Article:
The Damodar River rises in the Palamau hills of Choota Nagpur at an elevation of about 609.75 m. It flows in a south-easterly direction entering the deltaic plains below Raniganj. Near Burdwan, the river abruptly changes its course to a southerly direction and joins Hooghly about 48.27 km below Calcutta. Its slope during the first 241.35 km is about 1.89 m/km, during the next 160.9 km about 0.568 m/km and during the last 144.8 km about 0.189 m/km. The total length of the river is nearly 547 km and a total drainage area is 22,005 sq. km. The principal tributary Barkar joins the Damodar after traveling for about 241 km. The catchment area of the river above the confluence is fan shaped and as such is susceptible to the concentration of flood flows but the catchment below the confluence is narrow and has an average width of 16.09 km. The upper catchment is rough hilly areas denuded of forest and vegetal cover and is subject to erosion while the lower catchment is silt covered and fertile. There are no irrigation facilities in the upper catchment and the cultivation is solely dependent on monsoon rains. However the lower portion had irrigation from the Anderson Weir situated at Rhondia on the Damodar nearly 19 km below the Durgapur Barrage.
(source : http://www.cibtech.org/J-GEOLOGY-EARTHENVIRONMENT/PUBLICATIONS/2013/Vol_3_No_2/JGEE...11-017%E2%80%A6%20SANDIPAN%E2%80%A6%20ESTIMATION%E2%80%A6%20INDIA.pdf accessed on 10.06.2016)
Damodar basin lies in the states of Jharkhand and West Bengal. Based on the 2001 census, the population of the basin is close to 14.25 million. For this population, domestic demand has been estimated at 338.46 MCM/year. This demand is likely to increase to 507 MCM/year by the year 2021 (Roy et al. 2004). For the industrial sector, the present water demand is 663 MCM/year which is about 15.36% of the utilizable water potential of the basin. This demand is likely to increase to about 884 MCM/year by the year 2021 due to new thermal power plants, brick fields, rice mills, and cold storages etc.
Two irrigation canals, the Left Bank Main Canal and the Right Bank Main Canal take off from the Durgapur barrage. The cultivable command area in the basin is 3,940 sq. km. Water demand for agricultural uses in the Damodar basin for the year 2001 was nearly 652.41 MCM/year. This demand is projected to sharply rise to 1,948 MCM/year by the year 2021. At present, the infrastructure for irrigation is highly inadequate in the basin.
Tributaries of Damodar
The tributaries and subtributaries of the Damodar include Konar, Barakar, Haharo, Bokaro, Ghari, Jamunia, Khadia, Guaia and Bhera. The biggest tributary of the Damodar River is the Barakar. The source of Barakar is located in the vicinity of Padma in Hazaribagh district. Subsequently, the river runs through Jharkhand prior to joining the Damodar close to Dishergarh in West Bengal. The Barakar and the Damodar get the Chota Nagpur flat terrain divided into three parts. The rivers flow through mountainous regions with enormous might, overwhelming anything that comes in their way.
The climate of the area consists of very mild winters and hot-wet summers. During the months of December to March the general flow of surface air is northeasterly. It is of continental origin and is less humid. During June to September, the flow of wind is southwesterly, from sea to land, and this period has high humidity. Transition seasons of the hot weather months of April and May and the retreating monsoon months of October and November lie between the above two principal seasons. In general the months of June to October are known as monsoon season and nearly 90% of the mean annual rainfall of about 1,250 mm occurs in this period. The months of November to May are known as non-monsoon or dry period when rainfall is small. For the five sub-catchments, namely, Tilaiya, Konar, Maithon, Panchet, and Durgapur, the average annual precipitation is 1,117.7 mm, 1,320.8 mm, 1,141.7 mm, 1,142.0 mm, and 1,320.8 mm respectively.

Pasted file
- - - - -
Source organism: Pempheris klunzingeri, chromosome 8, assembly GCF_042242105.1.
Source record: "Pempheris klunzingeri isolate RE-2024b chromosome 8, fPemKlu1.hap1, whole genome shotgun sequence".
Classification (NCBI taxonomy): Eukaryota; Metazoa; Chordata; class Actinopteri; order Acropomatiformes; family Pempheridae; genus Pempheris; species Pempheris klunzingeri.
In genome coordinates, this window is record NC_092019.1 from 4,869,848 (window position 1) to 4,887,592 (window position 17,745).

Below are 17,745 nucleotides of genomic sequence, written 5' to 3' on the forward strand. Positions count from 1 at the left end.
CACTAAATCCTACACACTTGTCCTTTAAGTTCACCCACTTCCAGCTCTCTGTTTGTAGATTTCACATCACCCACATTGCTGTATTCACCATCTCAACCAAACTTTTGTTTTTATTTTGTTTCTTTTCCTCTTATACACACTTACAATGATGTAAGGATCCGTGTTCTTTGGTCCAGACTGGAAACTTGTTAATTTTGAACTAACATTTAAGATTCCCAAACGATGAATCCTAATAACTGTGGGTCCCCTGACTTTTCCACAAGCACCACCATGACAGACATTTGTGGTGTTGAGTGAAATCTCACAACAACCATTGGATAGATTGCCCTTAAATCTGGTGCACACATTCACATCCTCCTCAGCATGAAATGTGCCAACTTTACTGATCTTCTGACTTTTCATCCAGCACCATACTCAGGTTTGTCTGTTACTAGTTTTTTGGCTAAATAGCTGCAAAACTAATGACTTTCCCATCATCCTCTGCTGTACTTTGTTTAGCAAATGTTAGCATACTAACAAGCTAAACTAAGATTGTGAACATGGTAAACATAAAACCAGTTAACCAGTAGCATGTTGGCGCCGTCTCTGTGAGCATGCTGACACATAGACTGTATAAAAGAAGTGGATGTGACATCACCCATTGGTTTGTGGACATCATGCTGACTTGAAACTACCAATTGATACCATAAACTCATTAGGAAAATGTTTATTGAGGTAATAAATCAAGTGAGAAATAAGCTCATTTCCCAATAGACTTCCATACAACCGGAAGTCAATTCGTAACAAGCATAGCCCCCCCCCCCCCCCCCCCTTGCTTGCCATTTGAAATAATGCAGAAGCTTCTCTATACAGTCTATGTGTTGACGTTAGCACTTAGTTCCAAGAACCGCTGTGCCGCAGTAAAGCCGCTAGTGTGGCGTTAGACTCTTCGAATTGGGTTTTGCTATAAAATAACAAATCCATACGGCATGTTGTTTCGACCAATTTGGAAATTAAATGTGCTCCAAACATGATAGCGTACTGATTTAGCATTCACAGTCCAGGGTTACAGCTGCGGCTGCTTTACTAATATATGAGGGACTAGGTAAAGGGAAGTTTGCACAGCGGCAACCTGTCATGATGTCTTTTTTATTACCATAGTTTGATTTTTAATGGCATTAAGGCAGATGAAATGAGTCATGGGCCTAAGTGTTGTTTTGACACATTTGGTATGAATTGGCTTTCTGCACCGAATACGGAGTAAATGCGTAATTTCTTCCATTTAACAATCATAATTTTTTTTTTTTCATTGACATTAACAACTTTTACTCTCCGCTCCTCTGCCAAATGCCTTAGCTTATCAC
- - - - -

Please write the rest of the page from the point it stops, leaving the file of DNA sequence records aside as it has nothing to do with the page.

Heavy rainfall occurs generally in the Damodar Valley due to:
The average yearly precipitation on the Chota
Nagpur terrain is approximately 1400 mm, and nearly the whole amount of it
takes place in the monsoon season, between June and August. The enormous
quantity of water that runs through the Damodar River and its tributaries at
the time of the monsoons was mighty and the flow was quite vehement in the
higher basins of the plateau. However, in the lower basins, the river
flooded its banks and inundated other big localities nearby.
In the past, the Damodar River used to cause frequent and immense flood damages in Bihar and West Bengal, so much so that the river came to be associated with sorrow and sufferings. To overcome these, the then government decided to build a series of dams on the pattern of developments in the Tennessee Valley in the USA. Accordingly, five dams were constructed in the Damodar Valley, namely, Maithon, Panchet, Konar, Tilaiya and Tenughat and a barrage was constructed at Durgapur. Further, the Damodar Valley Corporation (DVC) was established in 1948 for management of the Damodar Valley water resources. The dams in the Damodar system serve for different purposes, viz., domestic and industrial water supply, flood control, irrigation, and hydropower generation.
At present, the Damodar is the most contaminated river in India, due to the various industries that have mushroomed on its riverbanks, which are good resources of minerals. There are a number of coal-oriented industries that are scattered over the Damodar basin. Majority of them are government-owned coke oven plants; coal washeries, important iron and steel plants in India; glass, zinc, and cement plants; and thermal power plants. The contamination was a result of excessive excavation, oil, fly ash, poisonous metals, as well as coal dust.